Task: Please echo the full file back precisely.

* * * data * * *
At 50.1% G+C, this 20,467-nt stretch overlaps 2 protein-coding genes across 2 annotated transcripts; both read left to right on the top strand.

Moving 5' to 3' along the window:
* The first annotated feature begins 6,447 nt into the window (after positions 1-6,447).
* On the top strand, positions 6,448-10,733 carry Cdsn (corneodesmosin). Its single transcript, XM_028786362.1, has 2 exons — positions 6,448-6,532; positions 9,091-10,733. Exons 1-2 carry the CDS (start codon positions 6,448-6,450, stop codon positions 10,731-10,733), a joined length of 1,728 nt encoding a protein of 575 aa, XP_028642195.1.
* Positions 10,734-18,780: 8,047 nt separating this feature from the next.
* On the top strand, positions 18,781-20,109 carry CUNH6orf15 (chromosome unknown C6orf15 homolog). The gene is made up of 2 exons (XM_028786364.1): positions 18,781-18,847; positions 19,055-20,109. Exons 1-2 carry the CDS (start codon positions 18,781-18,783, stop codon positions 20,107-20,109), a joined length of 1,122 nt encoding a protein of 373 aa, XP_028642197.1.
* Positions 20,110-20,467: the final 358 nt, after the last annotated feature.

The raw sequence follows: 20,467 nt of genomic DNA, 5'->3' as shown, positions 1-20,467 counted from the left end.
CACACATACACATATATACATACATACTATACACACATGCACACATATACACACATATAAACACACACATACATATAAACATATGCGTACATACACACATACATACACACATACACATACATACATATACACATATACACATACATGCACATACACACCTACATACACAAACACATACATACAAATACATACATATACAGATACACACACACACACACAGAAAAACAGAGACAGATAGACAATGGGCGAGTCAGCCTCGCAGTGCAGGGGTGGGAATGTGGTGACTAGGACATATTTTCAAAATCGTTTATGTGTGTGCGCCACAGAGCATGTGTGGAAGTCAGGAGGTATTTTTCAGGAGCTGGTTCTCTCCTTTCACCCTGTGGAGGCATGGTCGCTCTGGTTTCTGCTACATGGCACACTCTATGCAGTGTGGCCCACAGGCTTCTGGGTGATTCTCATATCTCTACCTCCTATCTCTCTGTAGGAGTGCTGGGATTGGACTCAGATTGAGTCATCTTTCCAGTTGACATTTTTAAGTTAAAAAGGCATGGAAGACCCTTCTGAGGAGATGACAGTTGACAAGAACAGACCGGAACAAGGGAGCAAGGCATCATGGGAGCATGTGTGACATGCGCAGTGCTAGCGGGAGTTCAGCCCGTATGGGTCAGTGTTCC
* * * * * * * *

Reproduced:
At 50.1% G+C, this 20,467-nt stretch overlaps 2 protein-coding genes across 2 annotated transcripts; both read left to right on the top strand.

Moving 5' to 3' along the window:
* The first annotated feature begins 6,447 nt into the window (after positions 1-6,447).
* On the top strand, positions 6,448-10,733 carry Cdsn (corneodesmosin). Its single transcript, XM_028786362.1, has 2 exons — positions 6,448-6,532; positions 9,091-10,733. Exons 1-2 carry the CDS (start codon positions 6,448-6,450, stop codon positions 10,731-10,733), a joined length of 1,728 nt encoding a protein of 575 aa, XP_028642195.1.
* Positions 10,734-18,780: 8,047 nt separating this feature from the next.
* On the top strand, positions 18,781-20,109 carry CUNH6orf15 (chromosome unknown C6orf15 homolog). The gene is made up of 2 exons (XM_028786364.1): positions 18,781-18,847; positions 19,055-20,109. Exons 1-2 carry the CDS (start codon positions 18,781-18,783, stop codon positions 20,107-20,109), a joined length of 1,122 nt encoding a protein of 373 aa, XP_028642197.1.
* Positions 20,110-20,467: the final 358 nt, after the last annotated feature.

The raw sequence follows: 20,467 nt of genomic DNA, 5'->3' as shown, positions 1-20,467 counted from the left end.
CACACATACACATATATACATACATACTATACACACATGCACACATATACACACATATAAACACACACATACATATAAACATATGCGTACATACACACATACATACACACATACACATACATACATATACACATATACACATACATGCACATACACACCTACATACACAAACACATACATACAAATACATACATATACAGATACACACACACACACACAGAAAAACAGAGACAGATAGACAATGGGCGAGTCAGCCTCGCAGTGCAGGGGTGGGAATGTGGTGACTAGGACATATTTTCAAAATCGTTTATGTGTGTGCGCCACAGAGCATGTGTGGAAGTCAGGAGGTATTTTTCAGGAGCTGGTTCTCTCCTTTCACCCTGTGGAGGCATGGTCGCTCTGGTTTCTGCTACATGGCACACTCTATGCAGTGTGGCCCACAGGCTTCTGGGTGATTCTCATATCTCTACCTCCTATCTCTCTGTAGGAGTGCTGGGATTGGACTCAGATTGAGTCATCTTTCCAGTTGACATTTTTAAGTTAAAAAGGCATGGAAGACCCTTCTGAGGAGATGACAGTTGACAAGAACAGACCGGAACAAGGGAGCAAGGCATCATGGGAGCATGTGTGACATGCGCAGTGCTAGCGGGAGTTCAGCCCGTATGGGTCAGTGTTCC